Renewable energy buying programs have made big strides, but new approaches and more outreach are needed to bring additional buyers into the fold.
WRI established its U.S. office in 1982. We work to improve water quality, increase awareness of local climate change impacts, and identify cost-effective emissions-reduction opportunities in the United States. Learn more about our work in the United States.
Like many states, New Jersey has ambitious goals to reduce greenhouse gas emissions. To achieve them, the next governor of the Garden State can take a page from a new report.
The US Forest Service has to fight fires with the money meant to prevent tomorrow's, creating a massive budget shortfall for forest restoration. Amid a terrible fire season for the U.S. western states, a new financial instrument can help stakeholders who want to see fires prevented meet that need.
Under the Paris Agreement, countries are invited to communicate “mid-century long-term low GHG emissions development strategies,” or “long-term strategies” by 2020. These strategies are central to achieving the long-term goal of limiting warming to well below 2 degrees C (3.6 degrees F) and...
Seaside communities from South Asia to the Caribbean have suffered terribly from flooding. Arivudai Nambi Appadurai, India Adaptation Strategy Head for the Climate Resilience Practice and WRI India, distills how they can adapt, with a focus on the dynamics of environmental justice and sustainable development.
Houston is reeling from Hurricane Harvey, and climate change means coastal cities must plan for more. Director Christina Chan of the Climate Resiliency Practice lays out how everyone can prepare, from recommendations for state and local officials to national policies that Congress could support.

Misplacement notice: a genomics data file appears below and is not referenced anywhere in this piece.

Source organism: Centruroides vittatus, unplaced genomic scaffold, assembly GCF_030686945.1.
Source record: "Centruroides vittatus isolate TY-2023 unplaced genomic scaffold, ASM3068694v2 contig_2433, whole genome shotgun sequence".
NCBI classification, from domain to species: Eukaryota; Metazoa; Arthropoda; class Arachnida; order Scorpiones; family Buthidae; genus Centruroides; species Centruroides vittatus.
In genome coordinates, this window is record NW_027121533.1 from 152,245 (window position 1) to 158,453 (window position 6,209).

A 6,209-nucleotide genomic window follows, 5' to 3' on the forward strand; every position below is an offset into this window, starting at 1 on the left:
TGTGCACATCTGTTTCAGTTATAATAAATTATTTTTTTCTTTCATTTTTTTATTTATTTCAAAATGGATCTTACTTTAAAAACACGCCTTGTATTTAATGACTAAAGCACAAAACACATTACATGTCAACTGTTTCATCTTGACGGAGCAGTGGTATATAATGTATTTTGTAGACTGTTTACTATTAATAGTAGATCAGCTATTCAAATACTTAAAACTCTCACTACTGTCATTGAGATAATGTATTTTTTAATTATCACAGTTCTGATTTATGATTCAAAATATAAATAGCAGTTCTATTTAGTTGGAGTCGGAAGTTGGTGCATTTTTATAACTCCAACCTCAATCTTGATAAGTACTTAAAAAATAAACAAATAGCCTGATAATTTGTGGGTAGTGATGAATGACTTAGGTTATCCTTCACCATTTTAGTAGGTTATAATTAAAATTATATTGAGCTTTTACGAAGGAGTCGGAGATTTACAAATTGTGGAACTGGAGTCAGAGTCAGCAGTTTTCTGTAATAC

The National Climate Assessment is an invaluable tool for policymakers and businesses shielding Americans from the worst impacts of climate change. One of the most comprehensive such studies to date, it affirms what we know about climate science and highlights key dangers to U.S. interests.
U.S. states are major global greenhouse gas emitters, and they have the economic heft and legislative authority to move the United States toward lower emissions and cleaner energy. These six charts show how state emissions compare, how they're changing and what could come next.
Today the United States is expected to submit a letter to the UNFCCC restating its intent to withdraw from the Paris Agreement on climate change. This letter has no formal legal function. Per the terms of the Paris Agreement, no Party can officially announce an intention to withdraw until November 4, 2019, and then can't leave the Agreement for another year afterwards.
Roundtable at the House Committee on Science, Space and Technology: Embracing a 21st Century, Low-Carbon Economy
Opening Remarks of Manish Bapna, Executive Vice President, World Resources Institute
On June 20, Executive Vice President of the World Resources Institute Manish Bapna spoke to the House Committee on Science, Space and Technology at a roundtable about science and policy perspectives on climate change. Manish corrected the Trump administration’s misleading statements on climate...